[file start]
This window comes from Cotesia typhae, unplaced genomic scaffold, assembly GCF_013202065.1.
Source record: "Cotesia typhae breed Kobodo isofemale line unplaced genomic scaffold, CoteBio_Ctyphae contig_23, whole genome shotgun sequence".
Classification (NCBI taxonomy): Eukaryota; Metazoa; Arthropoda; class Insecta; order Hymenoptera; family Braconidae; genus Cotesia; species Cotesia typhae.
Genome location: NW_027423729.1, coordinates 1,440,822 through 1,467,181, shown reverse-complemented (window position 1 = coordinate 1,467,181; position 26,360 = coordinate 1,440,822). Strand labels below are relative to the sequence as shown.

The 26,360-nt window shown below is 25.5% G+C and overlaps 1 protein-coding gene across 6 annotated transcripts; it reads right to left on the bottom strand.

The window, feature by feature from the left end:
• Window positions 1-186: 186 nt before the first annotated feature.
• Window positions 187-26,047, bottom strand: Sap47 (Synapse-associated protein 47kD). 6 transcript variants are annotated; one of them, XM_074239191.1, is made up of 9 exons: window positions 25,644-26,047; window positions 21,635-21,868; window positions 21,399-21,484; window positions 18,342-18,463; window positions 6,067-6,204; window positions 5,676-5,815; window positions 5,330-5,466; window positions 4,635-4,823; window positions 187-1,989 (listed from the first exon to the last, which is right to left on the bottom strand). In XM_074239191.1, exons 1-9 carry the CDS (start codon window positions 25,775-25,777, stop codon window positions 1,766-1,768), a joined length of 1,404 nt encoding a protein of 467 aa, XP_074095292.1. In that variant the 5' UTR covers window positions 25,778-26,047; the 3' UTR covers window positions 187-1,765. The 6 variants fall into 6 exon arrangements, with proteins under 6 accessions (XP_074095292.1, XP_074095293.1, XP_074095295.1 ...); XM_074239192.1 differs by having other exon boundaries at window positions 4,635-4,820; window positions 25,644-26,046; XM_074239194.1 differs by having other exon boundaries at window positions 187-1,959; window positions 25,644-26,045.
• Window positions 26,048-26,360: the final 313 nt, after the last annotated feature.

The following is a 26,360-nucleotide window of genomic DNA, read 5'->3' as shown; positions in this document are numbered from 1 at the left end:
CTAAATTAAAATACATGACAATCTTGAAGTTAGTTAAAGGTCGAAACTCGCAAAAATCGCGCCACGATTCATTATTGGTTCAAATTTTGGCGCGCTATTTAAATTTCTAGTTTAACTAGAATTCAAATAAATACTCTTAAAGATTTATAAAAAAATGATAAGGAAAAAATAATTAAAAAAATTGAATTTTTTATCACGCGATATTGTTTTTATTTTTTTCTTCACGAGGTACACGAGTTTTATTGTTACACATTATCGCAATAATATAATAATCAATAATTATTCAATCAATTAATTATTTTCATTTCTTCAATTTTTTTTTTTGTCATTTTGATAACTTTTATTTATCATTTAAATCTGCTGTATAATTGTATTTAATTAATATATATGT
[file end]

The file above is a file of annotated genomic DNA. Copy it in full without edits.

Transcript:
This window comes from Cotesia typhae, unplaced genomic scaffold, assembly GCF_013202065.1.
Source record: "Cotesia typhae breed Kobodo isofemale line unplaced genomic scaffold, CoteBio_Ctyphae contig_23, whole genome shotgun sequence".
Classification (NCBI taxonomy): Eukaryota; Metazoa; Arthropoda; class Insecta; order Hymenoptera; family Braconidae; genus Cotesia; species Cotesia typhae.
Genome location: NW_027423729.1, coordinates 1,440,822 through 1,467,181, shown reverse-complemented (window position 1 = coordinate 1,467,181; position 26,360 = coordinate 1,440,822). Strand labels below are relative to the sequence as shown.

The 26,360-nt window shown below is 25.5% G+C and overlaps 1 protein-coding gene across 6 annotated transcripts; it reads right to left on the bottom strand.

The window, feature by feature from the left end:
• Window positions 1-186: 186 nt before the first annotated feature.
• Window positions 187-26,047, bottom strand: Sap47 (Synapse-associated protein 47kD). 6 transcript variants are annotated; one of them, XM_074239191.1, is made up of 9 exons: window positions 25,644-26,047; window positions 21,635-21,868; window positions 21,399-21,484; window positions 18,342-18,463; window positions 6,067-6,204; window positions 5,676-5,815; window positions 5,330-5,466; window positions 4,635-4,823; window positions 187-1,989 (listed from the first exon to the last, which is right to left on the bottom strand). In XM_074239191.1, exons 1-9 carry the CDS (start codon window positions 25,775-25,777, stop codon window positions 1,766-1,768), a joined length of 1,404 nt encoding a protein of 467 aa, XP_074095292.1. In that variant the 5' UTR covers window positions 25,778-26,047; the 3' UTR covers window positions 187-1,765. The 6 variants fall into 6 exon arrangements, with proteins under 6 accessions (XP_074095292.1, XP_074095293.1, XP_074095295.1 ...); XM_074239192.1 differs by having other exon boundaries at window positions 4,635-4,820; window positions 25,644-26,046; XM_074239194.1 differs by having other exon boundaries at window positions 187-1,959; window positions 25,644-26,045.
• Window positions 26,048-26,360: the final 313 nt, after the last annotated feature.

The following is a 26,360-nucleotide window of genomic DNA, read 5'->3' as shown; positions in this document are numbered from 1 at the left end:
CTAAATTAAAATACATGACAATCTTGAAGTTAGTTAAAGGTCGAAACTCGCAAAAATCGCGCCACGATTCATTATTGGTTCAAATTTTGGCGCGCTATTTAAATTTCTAGTTTAACTAGAATTCAAATAAATACTCTTAAAGATTTATAAAAAAATGATAAGGAAAAAATAATTAAAAAAATTGAATTTTTTATCACGCGATATTGTTTTTATTTTTTTCTTCACGAGGTACACGAGTTTTATTGTTACACATTATCGCAATAATATAATAATCAATAATTATTCAATCAATTAATTATTTTCATTTCTTCAATTTTTTTTTTTGTCATTTTGATAACTTTTATTTATCATTTAAATCTGCTGTATAATTGTATTTAATTAATATATATGT